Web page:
Water and enzymes are basic to all life.

Debates about applied science are never closed.

There is not much common ground between the pro- and anti- fluoridation camps.

You can't stop people eating junk food.

Lack of fluorine is not the cause of tooth decay.

You can't enforce the administration of fluorine by other means.

Twenty people can fluoridate a generation of people by political vote.

There can be no danger from added fluorine if fluorine is not added.

The debate on fluoridation should be scientific, not political.

Fluoridation does not provide a means of controlling individual dosage.

The debate should be conducted in neutral language.

The terms "controlled fluoridation" and "artificial fluoridation" are each emotive in their own way.

Fluoridation does not attempt to replicate naturally fluoridated water.

Each outcome (fluoridation or no fluoridation) creates an economic disadvantage to people on the losing side.

Water is not the target of fluorides used in fluoridation.

Fluorine forms negatively charged ions (anions) which bind to positively charged ions (cations).

If a fluorine-containing molecule gets close enough to a different molecule a fluoride ion will move from a weaker bond in the first molecule to a stronger bond in the second, if the opportunity exists to do so.

Fluorine will replace less electronegative elements -- e.g. Oxygen and iodine -- in chemical compounds.

Fluorine is more electronegative than any other element.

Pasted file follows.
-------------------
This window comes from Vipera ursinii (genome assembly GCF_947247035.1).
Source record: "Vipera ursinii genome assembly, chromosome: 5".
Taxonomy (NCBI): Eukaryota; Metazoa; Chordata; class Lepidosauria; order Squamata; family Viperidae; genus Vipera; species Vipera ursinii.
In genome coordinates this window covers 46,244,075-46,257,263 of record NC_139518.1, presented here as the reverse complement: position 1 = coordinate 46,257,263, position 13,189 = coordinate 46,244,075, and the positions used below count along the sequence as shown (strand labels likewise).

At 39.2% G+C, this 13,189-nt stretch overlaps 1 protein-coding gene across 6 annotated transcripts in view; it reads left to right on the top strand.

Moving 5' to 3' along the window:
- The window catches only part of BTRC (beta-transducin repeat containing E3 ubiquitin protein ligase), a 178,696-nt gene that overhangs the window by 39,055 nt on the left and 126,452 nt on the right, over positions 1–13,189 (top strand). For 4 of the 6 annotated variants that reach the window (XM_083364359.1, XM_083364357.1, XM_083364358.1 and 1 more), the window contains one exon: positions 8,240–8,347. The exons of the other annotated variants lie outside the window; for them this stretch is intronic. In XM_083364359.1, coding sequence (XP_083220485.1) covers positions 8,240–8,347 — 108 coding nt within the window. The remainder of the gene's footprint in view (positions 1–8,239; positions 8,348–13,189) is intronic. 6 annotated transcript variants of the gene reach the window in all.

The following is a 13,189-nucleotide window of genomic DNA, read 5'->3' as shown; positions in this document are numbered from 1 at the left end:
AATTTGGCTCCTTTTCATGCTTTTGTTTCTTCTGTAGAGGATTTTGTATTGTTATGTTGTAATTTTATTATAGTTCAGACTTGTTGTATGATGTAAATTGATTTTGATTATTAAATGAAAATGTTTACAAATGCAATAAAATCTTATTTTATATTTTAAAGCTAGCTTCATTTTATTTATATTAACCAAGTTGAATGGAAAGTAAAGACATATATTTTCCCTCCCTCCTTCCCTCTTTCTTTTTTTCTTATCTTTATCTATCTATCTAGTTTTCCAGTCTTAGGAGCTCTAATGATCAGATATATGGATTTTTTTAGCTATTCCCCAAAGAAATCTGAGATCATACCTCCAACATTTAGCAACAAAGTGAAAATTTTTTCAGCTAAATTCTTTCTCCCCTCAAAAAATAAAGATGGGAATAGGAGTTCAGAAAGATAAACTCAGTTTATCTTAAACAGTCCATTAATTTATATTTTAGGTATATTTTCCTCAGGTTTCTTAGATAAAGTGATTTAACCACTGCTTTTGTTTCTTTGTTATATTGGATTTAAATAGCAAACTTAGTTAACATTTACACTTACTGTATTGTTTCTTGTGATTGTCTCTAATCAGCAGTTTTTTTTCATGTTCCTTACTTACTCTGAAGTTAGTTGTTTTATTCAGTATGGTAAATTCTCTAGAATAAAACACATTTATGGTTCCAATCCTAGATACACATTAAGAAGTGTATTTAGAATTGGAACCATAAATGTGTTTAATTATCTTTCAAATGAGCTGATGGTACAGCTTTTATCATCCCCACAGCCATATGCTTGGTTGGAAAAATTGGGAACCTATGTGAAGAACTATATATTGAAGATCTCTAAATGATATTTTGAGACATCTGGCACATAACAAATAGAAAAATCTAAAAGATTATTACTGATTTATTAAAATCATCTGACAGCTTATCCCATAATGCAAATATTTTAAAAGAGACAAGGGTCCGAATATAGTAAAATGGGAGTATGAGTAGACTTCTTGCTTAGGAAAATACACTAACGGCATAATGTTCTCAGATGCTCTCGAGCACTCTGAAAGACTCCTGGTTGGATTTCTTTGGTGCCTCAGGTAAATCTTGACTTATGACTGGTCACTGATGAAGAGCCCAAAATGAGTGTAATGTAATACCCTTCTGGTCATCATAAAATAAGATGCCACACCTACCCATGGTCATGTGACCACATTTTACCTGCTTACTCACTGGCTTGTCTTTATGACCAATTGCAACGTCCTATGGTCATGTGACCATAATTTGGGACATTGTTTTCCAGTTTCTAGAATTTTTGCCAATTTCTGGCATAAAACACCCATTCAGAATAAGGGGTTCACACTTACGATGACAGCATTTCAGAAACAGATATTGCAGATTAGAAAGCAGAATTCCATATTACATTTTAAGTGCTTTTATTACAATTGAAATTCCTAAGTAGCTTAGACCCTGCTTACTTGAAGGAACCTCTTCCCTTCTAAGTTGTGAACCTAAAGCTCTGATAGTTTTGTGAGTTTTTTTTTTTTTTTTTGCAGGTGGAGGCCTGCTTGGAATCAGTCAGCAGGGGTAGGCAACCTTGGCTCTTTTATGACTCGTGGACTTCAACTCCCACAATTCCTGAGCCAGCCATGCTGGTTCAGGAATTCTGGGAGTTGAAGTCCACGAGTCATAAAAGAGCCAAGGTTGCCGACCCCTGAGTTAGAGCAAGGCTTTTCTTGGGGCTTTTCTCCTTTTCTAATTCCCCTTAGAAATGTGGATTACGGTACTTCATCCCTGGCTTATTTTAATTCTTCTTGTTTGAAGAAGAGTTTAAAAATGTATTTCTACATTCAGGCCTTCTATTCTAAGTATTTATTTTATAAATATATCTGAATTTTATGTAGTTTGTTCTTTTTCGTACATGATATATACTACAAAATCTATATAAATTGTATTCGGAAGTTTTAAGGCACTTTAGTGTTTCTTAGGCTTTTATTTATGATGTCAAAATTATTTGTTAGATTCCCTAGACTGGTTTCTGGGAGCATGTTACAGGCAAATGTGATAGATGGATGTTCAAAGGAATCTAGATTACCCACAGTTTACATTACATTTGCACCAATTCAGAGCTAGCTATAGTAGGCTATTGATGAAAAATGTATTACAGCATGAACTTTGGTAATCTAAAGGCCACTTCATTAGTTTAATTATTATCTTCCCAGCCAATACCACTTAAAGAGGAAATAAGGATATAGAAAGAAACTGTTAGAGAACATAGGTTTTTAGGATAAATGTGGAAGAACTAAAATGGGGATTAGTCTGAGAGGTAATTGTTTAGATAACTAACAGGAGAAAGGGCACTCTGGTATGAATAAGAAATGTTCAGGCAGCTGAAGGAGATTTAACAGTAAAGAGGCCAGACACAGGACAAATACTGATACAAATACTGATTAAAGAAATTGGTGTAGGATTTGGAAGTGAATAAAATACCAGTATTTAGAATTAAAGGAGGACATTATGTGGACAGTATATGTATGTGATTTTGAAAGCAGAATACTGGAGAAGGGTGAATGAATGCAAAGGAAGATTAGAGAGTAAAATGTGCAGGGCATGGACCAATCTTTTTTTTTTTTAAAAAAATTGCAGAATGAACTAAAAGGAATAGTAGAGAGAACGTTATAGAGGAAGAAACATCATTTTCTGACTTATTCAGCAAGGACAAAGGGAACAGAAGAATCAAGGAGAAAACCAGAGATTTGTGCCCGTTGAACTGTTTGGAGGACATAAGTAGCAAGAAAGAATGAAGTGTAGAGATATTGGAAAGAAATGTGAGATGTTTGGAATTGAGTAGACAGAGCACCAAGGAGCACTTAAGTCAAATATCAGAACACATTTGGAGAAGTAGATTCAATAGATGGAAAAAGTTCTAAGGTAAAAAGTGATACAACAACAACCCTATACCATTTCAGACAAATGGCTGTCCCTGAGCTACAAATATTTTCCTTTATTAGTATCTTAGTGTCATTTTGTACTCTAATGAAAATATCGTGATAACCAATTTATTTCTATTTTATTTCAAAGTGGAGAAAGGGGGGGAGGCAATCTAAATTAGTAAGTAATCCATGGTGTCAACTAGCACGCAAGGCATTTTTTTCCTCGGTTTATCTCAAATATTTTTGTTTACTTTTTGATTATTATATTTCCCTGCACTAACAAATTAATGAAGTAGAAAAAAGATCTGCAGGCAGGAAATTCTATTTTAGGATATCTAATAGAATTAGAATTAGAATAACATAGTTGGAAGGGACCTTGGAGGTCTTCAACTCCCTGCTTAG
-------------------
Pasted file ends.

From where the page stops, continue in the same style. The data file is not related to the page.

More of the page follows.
The fluorine-hydrogen hydrogen bond is the second strongest known.

The fluoridation reagent hydrofluorosilicic acid is of medium nucleophilicity.

"Rights" issues cancel out: they can be used by either side -- but only by the proponents if fluoridation can be proved to be harmless and effective.

Mass-prophylaxis with pharmacologically-active substances should be regarded with suspicion unless and until it is proven that the good outweighs the harm.

Human experimentation without consent should be illegal.

Fluorine crosses the placenta and the "blood brain barrier".

The presence of something in certain natural water supplies is not a guarantee of its desirability.

Something's absence in water is not evidence of a deficiency in water or man.

Fluorine is not demonstrated to be essential in any human biochemical pathway.

Fluoridation could not survive a wider open discussion of fluorine pollution.

Debating fluoridation publicly is disadvantageous to the proponents.